Developing Playable Case Studies to Improve STEM Career Pathways
This project aims to serve the national interest by implementing educational simulations to improve career preparation among STEM students. There is a shortage of qualified workers in many STEM careers, including cybersecurity and data science. Although undergraduate education is a key step along the career pipeline, in-depth experiences such as internships often come too late and are challenging to scale up to large numbers of students whose skills are still developing. There is a need for authentic, scalable learning experiences that expose undergraduates to professional STEM practices. This project will examine how educational simulations can help undergraduate students understand and engage with STEM careers in a realistic and interdisciplinary context. The project aims to enhance the career awareness and skills of students in two areas of national interest: cybersecurity and crisis response. The project also aims to generate knowledge about how simulations can be used synergistically with traditional courses. The outcomes of the project have potential impact across the higher education spectrum and the K-12 environment.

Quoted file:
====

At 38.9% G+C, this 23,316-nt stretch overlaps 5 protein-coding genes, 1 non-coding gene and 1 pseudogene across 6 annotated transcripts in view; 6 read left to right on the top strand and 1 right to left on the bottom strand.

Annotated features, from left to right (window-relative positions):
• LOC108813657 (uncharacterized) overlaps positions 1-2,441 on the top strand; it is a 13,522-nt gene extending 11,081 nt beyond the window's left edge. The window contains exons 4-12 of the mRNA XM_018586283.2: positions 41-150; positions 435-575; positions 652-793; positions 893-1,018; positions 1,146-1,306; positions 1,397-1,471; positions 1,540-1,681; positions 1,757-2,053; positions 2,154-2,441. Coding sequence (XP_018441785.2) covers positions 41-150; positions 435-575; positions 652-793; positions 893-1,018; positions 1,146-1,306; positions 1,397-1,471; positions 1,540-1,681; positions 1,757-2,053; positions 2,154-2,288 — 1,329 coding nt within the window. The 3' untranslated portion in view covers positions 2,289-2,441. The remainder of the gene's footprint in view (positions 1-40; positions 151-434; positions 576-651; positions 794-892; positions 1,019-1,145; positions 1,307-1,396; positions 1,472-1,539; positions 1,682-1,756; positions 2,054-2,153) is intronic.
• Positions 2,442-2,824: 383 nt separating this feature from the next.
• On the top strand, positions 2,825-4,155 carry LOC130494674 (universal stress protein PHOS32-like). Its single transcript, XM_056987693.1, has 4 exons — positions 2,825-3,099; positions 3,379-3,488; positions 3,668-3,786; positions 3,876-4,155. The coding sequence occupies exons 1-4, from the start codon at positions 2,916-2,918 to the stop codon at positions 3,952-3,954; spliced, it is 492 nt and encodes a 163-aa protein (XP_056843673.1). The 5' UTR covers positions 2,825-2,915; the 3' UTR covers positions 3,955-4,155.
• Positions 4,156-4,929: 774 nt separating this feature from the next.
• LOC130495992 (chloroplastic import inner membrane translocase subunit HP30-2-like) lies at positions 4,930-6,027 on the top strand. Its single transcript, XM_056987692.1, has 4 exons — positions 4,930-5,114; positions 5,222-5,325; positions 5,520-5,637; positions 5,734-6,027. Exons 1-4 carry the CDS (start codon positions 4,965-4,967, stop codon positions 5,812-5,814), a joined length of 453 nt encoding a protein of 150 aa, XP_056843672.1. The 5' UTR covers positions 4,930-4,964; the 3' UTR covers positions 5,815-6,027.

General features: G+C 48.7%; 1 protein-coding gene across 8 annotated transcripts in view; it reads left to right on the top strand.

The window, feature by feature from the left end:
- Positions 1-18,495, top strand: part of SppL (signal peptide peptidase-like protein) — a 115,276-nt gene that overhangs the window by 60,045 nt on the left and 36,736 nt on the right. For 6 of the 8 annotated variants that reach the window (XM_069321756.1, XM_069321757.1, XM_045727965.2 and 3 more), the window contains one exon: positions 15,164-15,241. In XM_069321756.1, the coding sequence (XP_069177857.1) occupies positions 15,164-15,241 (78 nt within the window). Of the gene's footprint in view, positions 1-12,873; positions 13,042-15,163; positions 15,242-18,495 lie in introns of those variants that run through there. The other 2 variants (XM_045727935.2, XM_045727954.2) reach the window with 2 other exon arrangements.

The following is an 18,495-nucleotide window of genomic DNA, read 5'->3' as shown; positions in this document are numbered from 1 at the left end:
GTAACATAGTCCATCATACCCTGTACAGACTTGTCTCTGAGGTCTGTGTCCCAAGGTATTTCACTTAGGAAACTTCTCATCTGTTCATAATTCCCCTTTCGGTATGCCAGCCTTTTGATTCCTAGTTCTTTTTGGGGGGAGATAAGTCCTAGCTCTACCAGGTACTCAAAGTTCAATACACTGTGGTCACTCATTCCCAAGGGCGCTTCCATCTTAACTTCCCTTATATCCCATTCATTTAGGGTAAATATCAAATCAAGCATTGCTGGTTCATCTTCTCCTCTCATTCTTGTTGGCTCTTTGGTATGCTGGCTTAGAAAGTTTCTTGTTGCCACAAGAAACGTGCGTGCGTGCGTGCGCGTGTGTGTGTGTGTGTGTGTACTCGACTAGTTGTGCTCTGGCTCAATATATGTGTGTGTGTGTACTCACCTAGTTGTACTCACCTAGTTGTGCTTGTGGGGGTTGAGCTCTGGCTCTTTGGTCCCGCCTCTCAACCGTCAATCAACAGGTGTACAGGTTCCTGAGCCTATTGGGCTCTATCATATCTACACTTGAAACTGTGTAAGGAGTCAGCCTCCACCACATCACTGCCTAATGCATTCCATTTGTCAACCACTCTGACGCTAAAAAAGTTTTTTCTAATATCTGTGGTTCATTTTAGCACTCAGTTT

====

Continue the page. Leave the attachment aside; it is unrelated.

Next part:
This project will use a new form of educational simulation called a Playable Case Study (PCS). In a PCS, players collaborate with each other and fictional characters in an authentic scenario using a multimedia interface supported by chatbots, videoconferencing, and interactive STEM tools. Players' actions and decisions influence the unfolding narrative. The PCS will spawn in-class discussions to help students reflect on and gain more disciplinary understanding from their experience. Like other educational simulations, PCSs provide undergraduate students with a low-risk opportunity to experience professional STEM work that can be scaled up through technology to reach more students. The project will create and evaluate two PCSs focused on human-centered cybersecurity and crisis response. It will use a socio-cognitive approach, called expansive framing. Students will have the opportunity take ownership of their learning by framing problems in their own words. The project will combine design-based research and quasi-experimentation to answer three research questions: 1) How do PCSs support STEM learning, engagement, career awareness, and career intent; and how does this vary for different kinds of students? 2) How can a situated learning simulation (e.g., PCSs) be augmented by expansive framing to increase near and far transfer of STEM knowledge? 3) How can a simulation with an analytics engine and embedded assessments present meaningful student feedback about their interdisciplinary, team-based STEM work? The results of this project have the potential to improve STEM career pathways and will enhance understanding of how simulation can be effectively used in educational environments. This Engaged Student Learning project is supported by the NSF Improving Undergraduate STEM Education Program: Education and Human Resources (IUSE: EHR), which supports research and development projects to improve the effectiveness of STEM education for all undergraduate students. Through the Engaged Student Learning track, the program supports the creation, exploration, and implementation of promising practices and tools.